Mary at CanaThe first episode which demands our attention is the wedding at Cana of Galilee (John 2:1-11). The relationship between Jesus and His mother has almost eclipsed other interests in the chapter. It is to be noted that the idea of wanton interference on the part of Mary and of sharp rebuke on the part of Jesus is to be decisively rejected. The key to the meaning of this episode is to be found in 4 simple items:
(1) in a crisis of need, Mary turns naturally to Jesus as to the one from whom help is to be expected;
(2) she is entirely undisturbed by His reply, whatever its meaning may be;
(3) she prepares the way for the miracle by her authoritative directions to the servants;
(4) Jesus does actually relieve the situation by an exercise of power.
Whether she turned to Jesus with distinctly Messianic expectation, or whether Jesus intended to convey a mild rebuke for her eagerness, it is not necessary for us to inquire, as it is not possible for us to determine. It is enough that her spontaneous appeal to her Son did not result in disappointment, since, in response to her suggestion or, at least, in harmony with it, He "manifested his glory." The incident confirms the Infancy narrative in which Mary's quiet and forceful personality is exhibited.
Mary and the Career of Jesus
In Matthew 12:46 (parallel Mark 3:31-35), we are told that, when His mother and His brethren came seeking Him, Jesus in the well-known remark concerning His true relatives in the kingdom of heaven intended to convey a severe rebuke to His own household for an action which involved both unbelief and presumptuous interference in His great life-work. The explanation of this incident, which involves no such painful implications as have become connected with it in the popular mind, is to be found in Mark's account. He interrupts his narrative of the arrival of the relatives (which belongs in Mark 3:21) by the account of the accusation made by the scribes from Jerusalem that the power of Jesus over demons was due to Beelzebub.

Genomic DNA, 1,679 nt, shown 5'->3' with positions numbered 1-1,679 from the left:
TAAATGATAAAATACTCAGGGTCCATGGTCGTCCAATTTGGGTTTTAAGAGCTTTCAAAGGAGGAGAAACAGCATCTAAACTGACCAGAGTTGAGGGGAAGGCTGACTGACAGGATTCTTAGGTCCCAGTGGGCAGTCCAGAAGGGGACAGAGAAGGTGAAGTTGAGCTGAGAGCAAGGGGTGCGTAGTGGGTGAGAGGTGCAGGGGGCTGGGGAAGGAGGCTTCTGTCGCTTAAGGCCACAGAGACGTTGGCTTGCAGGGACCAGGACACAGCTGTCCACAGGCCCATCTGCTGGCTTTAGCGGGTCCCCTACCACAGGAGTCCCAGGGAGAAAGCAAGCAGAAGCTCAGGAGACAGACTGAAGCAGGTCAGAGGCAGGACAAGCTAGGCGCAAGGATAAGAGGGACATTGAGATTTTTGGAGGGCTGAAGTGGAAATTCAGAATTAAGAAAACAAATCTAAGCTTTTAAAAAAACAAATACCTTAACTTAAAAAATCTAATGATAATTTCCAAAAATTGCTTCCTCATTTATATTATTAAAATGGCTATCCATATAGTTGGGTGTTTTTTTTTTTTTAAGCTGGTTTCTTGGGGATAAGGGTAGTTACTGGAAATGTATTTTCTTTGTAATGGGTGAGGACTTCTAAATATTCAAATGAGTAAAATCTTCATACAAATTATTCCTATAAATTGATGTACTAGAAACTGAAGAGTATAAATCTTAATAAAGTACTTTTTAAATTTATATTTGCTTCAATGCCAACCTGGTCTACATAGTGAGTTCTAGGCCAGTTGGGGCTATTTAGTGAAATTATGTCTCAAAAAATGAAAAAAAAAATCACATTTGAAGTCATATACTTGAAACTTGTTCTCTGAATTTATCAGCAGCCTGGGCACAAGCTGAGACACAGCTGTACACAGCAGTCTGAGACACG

This goes a long way toward explaining the anxiety felt by the relatives of Jesus, since the ungoverned enthusiasm of the multitude. which gave Him no chance to rest and seemed to threaten His health, was matched, contrariwise, by the bitter, malignant opposition of the authorities, who would believe any malicious absurdity rather than that His power came from God.
The vital point is that the attempt of Mary and her household to get possession of the person of Jesus, in order to induce Him to go into retirement for a time, was not due to captious and interfering unbelief, but to loving anxiety. The words of Jesus have the undoubted ring of conscious authority and express the determination of one who wills the control of his own life--but it is a serious mistake to read into them any faintest accent of satire.